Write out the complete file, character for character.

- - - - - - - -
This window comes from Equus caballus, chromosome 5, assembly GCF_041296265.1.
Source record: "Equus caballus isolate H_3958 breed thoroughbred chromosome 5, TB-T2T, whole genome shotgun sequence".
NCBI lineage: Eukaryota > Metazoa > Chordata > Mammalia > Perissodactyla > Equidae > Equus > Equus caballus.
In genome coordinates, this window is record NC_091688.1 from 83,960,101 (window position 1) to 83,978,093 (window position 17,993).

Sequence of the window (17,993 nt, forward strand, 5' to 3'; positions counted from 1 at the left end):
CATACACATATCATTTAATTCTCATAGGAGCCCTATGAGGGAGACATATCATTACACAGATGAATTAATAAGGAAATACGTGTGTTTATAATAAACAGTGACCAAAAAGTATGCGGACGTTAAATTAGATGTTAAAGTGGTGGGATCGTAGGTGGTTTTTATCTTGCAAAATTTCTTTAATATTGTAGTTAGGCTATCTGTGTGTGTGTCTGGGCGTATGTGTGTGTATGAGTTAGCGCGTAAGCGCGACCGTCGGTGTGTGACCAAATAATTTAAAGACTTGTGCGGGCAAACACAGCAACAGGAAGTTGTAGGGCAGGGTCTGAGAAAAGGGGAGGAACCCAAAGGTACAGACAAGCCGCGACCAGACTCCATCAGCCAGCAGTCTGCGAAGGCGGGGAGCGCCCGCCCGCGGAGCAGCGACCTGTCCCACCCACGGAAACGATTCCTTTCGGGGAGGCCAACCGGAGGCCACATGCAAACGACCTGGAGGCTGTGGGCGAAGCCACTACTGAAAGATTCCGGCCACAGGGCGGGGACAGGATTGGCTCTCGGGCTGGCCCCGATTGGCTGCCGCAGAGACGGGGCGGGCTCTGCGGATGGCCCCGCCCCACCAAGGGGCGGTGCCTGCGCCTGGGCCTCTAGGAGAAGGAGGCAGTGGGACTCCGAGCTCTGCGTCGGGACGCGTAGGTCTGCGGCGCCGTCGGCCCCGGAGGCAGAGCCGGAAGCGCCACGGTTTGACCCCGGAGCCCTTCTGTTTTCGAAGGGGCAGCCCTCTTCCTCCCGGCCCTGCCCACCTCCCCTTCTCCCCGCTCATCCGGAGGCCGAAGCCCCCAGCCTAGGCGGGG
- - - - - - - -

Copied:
This window comes from Equus caballus, chromosome 5, assembly GCF_041296265.1.
Source record: "Equus caballus isolate H_3958 breed thoroughbred chromosome 5, TB-T2T, whole genome shotgun sequence".
NCBI lineage: Eukaryota > Metazoa > Chordata > Mammalia > Perissodactyla > Equidae > Equus > Equus caballus.
In genome coordinates, this window is record NC_091688.1 from 83,960,101 (window position 1) to 83,978,093 (window position 17,993).

Sequence of the window (17,993 nt, forward strand, 5' to 3'; positions counted from 1 at the left end):
CATACACATATCATTTAATTCTCATAGGAGCCCTATGAGGGAGACATATCATTACACAGATGAATTAATAAGGAAATACGTGTGTTTATAATAAACAGTGACCAAAAAGTATGCGGACGTTAAATTAGATGTTAAAGTGGTGGGATCGTAGGTGGTTTTTATCTTGCAAAATTTCTTTAATATTGTAGTTAGGCTATCTGTGTGTGTGTCTGGGCGTATGTGTGTGTATGAGTTAGCGCGTAAGCGCGACCGTCGGTGTGTGACCAAATAATTTAAAGACTTGTGCGGGCAAACACAGCAACAGGAAGTTGTAGGGCAGGGTCTGAGAAAAGGGGAGGAACCCAAAGGTACAGACAAGCCGCGACCAGACTCCATCAGCCAGCAGTCTGCGAAGGCGGGGAGCGCCCGCCCGCGGAGCAGCGACCTGTCCCACCCACGGAAACGATTCCTTTCGGGGAGGCCAACCGGAGGCCACATGCAAACGACCTGGAGGCTGTGGGCGAAGCCACTACTGAAAGATTCCGGCCACAGGGCGGGGACAGGATTGGCTCTCGGGCTGGCCCCGATTGGCTGCCGCAGAGACGGGGCGGGCTCTGCGGATGGCCCCGCCCCACCAAGGGGCGGTGCCTGCGCCTGGGCCTCTAGGAGAAGGAGGCAGTGGGACTCCGAGCTCTGCGTCGGGACGCGTAGGTCTGCGGCGCCGTCGGCCCCGGAGGCAGAGCCGGAAGCGCCACGGTTTGACCCCGGAGCCCTTCTGTTTTCGAAGGGGCAGCCCTCTTCCTCCCGGCCCTGCCCACCTCCCCTTCTCCCCGCTCATCCGGAGGCCGAAGCCCCCAGCCTAGGCGGGG